From High School Dreamer to Historical Mystery Author
There I was in the band room of Cascade Christine High School, surrounded by the rest of the seniors in my graduating class (most of which I didn’t know well because I always read fiction novels during lunch, and ballet was my social life, not school).
Tonight was the night that would launch us all into our futures. I’d heard many of my peers say that they weren’t sure what they wanted to do yet.
I knew. I just wasn’t sure how it was all going to look.
The only academic subjects I enjoyed during my four-year high school career were English and History. I loved writing, and to be honest, I wasn’t much good at anything else. Since I couldn’t seem to talk myself into one of the “traditional” career fields presented to us students regularly, I decided that being a writer was the way to go. A novelist, more specifically, but I usually left that part out because it made people look at me funny.
Yet, when my freshman English teacher came up to me on that graduation night and asked what my plan was for after graduation, I said it like it was:
“I want to be a novelist.”
There I was dressed in my blue and white striped dress with red flowers along the hem to match the red high heels I’d borrowed from my twin sister, Arianna, with a black ceremony gown over the top saying that I was going to be a writer. I probably looked like a 17-year-old who didn’t even know who she was yet. (Okay, I was exactly this, but bear with me).
But, instead of telling me I was crazy- which, mind you, I’d already been told once or twice- this is what my teacher said:
“People do write books, you know.”
It was as if she knew that I’d been wondering if it were possible to make a living at something I enjoyed. I wanted to believe it was, but I couldn’t quite dispel the doubts planted in my mind whenever my choice was met with this question:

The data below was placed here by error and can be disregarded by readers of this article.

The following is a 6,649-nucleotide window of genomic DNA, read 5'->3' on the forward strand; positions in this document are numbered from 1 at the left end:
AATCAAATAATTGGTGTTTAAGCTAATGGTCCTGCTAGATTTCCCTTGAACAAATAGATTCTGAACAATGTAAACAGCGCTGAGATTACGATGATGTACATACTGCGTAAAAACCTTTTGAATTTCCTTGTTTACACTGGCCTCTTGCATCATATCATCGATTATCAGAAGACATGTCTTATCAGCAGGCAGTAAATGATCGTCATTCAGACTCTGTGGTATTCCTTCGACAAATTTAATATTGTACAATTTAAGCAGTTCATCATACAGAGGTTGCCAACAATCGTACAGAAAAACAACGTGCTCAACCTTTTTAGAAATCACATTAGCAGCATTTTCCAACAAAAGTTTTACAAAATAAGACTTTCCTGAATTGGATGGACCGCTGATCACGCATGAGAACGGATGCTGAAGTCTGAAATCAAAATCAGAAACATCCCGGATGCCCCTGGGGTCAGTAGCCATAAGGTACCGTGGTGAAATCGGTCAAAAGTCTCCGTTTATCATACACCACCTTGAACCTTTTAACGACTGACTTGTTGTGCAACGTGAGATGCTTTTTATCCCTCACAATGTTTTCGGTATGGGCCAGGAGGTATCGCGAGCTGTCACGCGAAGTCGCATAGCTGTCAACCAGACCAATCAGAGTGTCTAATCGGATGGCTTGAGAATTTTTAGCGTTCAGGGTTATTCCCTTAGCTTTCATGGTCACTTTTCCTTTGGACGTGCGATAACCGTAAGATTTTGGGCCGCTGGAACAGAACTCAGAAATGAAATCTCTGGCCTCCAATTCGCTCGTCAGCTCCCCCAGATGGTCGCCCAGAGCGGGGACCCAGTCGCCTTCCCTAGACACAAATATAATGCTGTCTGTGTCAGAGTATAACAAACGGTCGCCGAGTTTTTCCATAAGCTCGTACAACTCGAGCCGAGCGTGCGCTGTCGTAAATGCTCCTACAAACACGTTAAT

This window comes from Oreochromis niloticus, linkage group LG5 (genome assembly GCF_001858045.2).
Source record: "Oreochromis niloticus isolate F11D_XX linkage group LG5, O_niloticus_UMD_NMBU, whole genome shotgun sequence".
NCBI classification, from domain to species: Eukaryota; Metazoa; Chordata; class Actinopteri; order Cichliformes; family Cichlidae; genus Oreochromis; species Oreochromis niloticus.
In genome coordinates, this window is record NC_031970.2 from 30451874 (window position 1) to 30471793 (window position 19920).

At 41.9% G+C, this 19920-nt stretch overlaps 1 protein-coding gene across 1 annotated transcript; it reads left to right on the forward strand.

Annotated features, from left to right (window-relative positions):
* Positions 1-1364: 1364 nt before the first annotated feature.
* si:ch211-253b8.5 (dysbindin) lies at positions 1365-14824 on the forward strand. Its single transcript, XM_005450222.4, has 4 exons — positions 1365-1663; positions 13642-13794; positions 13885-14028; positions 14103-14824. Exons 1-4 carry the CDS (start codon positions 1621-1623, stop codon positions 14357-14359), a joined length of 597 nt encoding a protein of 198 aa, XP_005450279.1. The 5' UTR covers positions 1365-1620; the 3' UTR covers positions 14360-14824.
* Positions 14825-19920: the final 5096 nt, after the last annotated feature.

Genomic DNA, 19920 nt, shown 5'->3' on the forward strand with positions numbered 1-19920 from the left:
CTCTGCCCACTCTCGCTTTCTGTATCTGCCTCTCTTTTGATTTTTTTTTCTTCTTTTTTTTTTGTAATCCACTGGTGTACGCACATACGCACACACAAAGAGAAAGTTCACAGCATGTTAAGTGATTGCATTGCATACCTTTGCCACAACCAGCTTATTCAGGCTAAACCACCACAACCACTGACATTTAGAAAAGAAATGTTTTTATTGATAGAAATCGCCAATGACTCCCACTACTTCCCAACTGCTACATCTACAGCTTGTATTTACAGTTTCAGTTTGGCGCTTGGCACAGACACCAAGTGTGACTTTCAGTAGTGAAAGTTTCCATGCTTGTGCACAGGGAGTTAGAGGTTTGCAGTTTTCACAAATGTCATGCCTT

But you can’t make a living doing that. Right?
September of the same year found me in a college classroom. My pursuit of a degree in creative writing lasted maybe two years. I think it was quite a bit less. I knew pretty quickly that this degree wasn’t for me. The classes I took were great for getting the creative juices flowing if you didn’t know what to write. But that wasn’t the problem. I had stories floating around in my head 24/7. Now I just needed to figure out what to do with them.
I found my answer (at least partially) when I stumbled upon ghostwriting. This was it- the avenue I needed to get paid for using my creativity to make a living.
I was all in.
Freelance writing was great. It still is! But this didn’t stop me from continuing to harbor the hope of publishing my book one day. It seemed like a far-off dream since I was busy with my career. I figured I would devote myself to making this dream come true one day.
Then, “one day” came.
Estate Blood, a 1920’s mystery, had been lingering in my mind for years. No matter how I neglected it in favor of writing for my clients, the characters in that Word doc WOULD NOT leave me alone. When I met Christine Weimer by happenstance, and she introduced me to “Our Galaxy,” I knew right away that “someday” was a lot closer than I’d ever allowed myself to believe.
I was going to be a novelist, just like I’d told my English teacher on graduation night.
But you can do anything, anything you want to. There’s footprints on the moon.
~Footprints on the Moon by Gabby Barrett
If you’re a passionate writer who wants to write every day for money, check out my blog, It’s an Artist Thing: Too Creative for a 9 to 5. This is where I talk about my journey and the steps I took, leading me to become a full-time freelance writer. Let’s chase our dreams together!